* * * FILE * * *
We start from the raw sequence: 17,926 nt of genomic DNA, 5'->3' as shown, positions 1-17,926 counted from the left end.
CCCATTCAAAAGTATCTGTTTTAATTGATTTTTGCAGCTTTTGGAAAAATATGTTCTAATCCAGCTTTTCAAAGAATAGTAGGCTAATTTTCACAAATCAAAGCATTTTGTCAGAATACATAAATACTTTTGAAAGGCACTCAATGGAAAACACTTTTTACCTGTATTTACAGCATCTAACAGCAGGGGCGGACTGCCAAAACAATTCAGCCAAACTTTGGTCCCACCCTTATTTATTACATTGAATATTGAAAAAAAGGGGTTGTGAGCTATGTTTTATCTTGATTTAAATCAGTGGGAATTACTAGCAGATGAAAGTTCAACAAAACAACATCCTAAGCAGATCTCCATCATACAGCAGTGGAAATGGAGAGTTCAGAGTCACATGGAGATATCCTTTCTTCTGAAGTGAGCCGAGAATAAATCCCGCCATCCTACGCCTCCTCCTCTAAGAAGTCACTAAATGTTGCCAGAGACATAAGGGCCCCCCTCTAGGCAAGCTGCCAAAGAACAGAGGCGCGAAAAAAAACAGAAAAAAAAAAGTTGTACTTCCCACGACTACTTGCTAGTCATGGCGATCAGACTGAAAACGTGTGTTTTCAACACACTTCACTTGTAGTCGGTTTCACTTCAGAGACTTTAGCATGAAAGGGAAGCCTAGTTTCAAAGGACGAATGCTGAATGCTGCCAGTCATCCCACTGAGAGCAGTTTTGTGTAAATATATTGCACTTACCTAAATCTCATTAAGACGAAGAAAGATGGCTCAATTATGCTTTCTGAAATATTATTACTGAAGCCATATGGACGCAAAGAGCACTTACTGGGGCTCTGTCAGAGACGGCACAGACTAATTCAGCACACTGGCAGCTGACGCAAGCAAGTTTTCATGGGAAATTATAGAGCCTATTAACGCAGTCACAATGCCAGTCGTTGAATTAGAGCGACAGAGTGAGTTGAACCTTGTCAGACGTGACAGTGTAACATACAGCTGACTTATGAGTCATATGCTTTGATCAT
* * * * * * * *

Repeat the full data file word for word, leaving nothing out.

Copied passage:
We start from the raw sequence: 17,926 nt of genomic DNA, 5'->3' as shown, positions 1-17,926 counted from the left end.
CCCATTCAAAAGTATCTGTTTTAATTGATTTTTGCAGCTTTTGGAAAAATATGTTCTAATCCAGCTTTTCAAAGAATAGTAGGCTAATTTTCACAAATCAAAGCATTTTGTCAGAATACATAAATACTTTTGAAAGGCACTCAATGGAAAACACTTTTTACCTGTATTTACAGCATCTAACAGCAGGGGCGGACTGCCAAAACAATTCAGCCAAACTTTGGTCCCACCCTTATTTATTACATTGAATATTGAAAAAAAGGGGTTGTGAGCTATGTTTTATCTTGATTTAAATCAGTGGGAATTACTAGCAGATGAAAGTTCAACAAAACAACATCCTAAGCAGATCTCCATCATACAGCAGTGGAAATGGAGAGTTCAGAGTCACATGGAGATATCCTTTCTTCTGAAGTGAGCCGAGAATAAATCCCGCCATCCTACGCCTCCTCCTCTAAGAAGTCACTAAATGTTGCCAGAGACATAAGGGCCCCCCTCTAGGCAAGCTGCCAAAGAACAGAGGCGCGAAAAAAAACAGAAAAAAAAAAGTTGTACTTCCCACGACTACTTGCTAGTCATGGCGATCAGACTGAAAACGTGTGTTTTCAACACACTTCACTTGTAGTCGGTTTCACTTCAGAGACTTTAGCATGAAAGGGAAGCCTAGTTTCAAAGGACGAATGCTGAATGCTGCCAGTCATCCCACTGAGAGCAGTTTTGTGTAAATATATTGCACTTACCTAAATCTCATTAAGACGAAGAAAGATGGCTCAATTATGCTTTCTGAAATATTATTACTGAAGCCATATGGACGCAAAGAGCACTTACTGGGGCTCTGTCAGAGACGGCACAGACTAATTCAGCACACTGGCAGCTGACGCAAGCAAGTTTTCATGGGAAATTATAGAGCCTATTAACGCAGTCACAATGCCAGTCGTTGAATTAGAGCGACAGAGTGAGTTGAACCTTGTCAGACGTGACAGTGTAACATACAGCTGACTTATGAGTCATATGCTTTGATCAT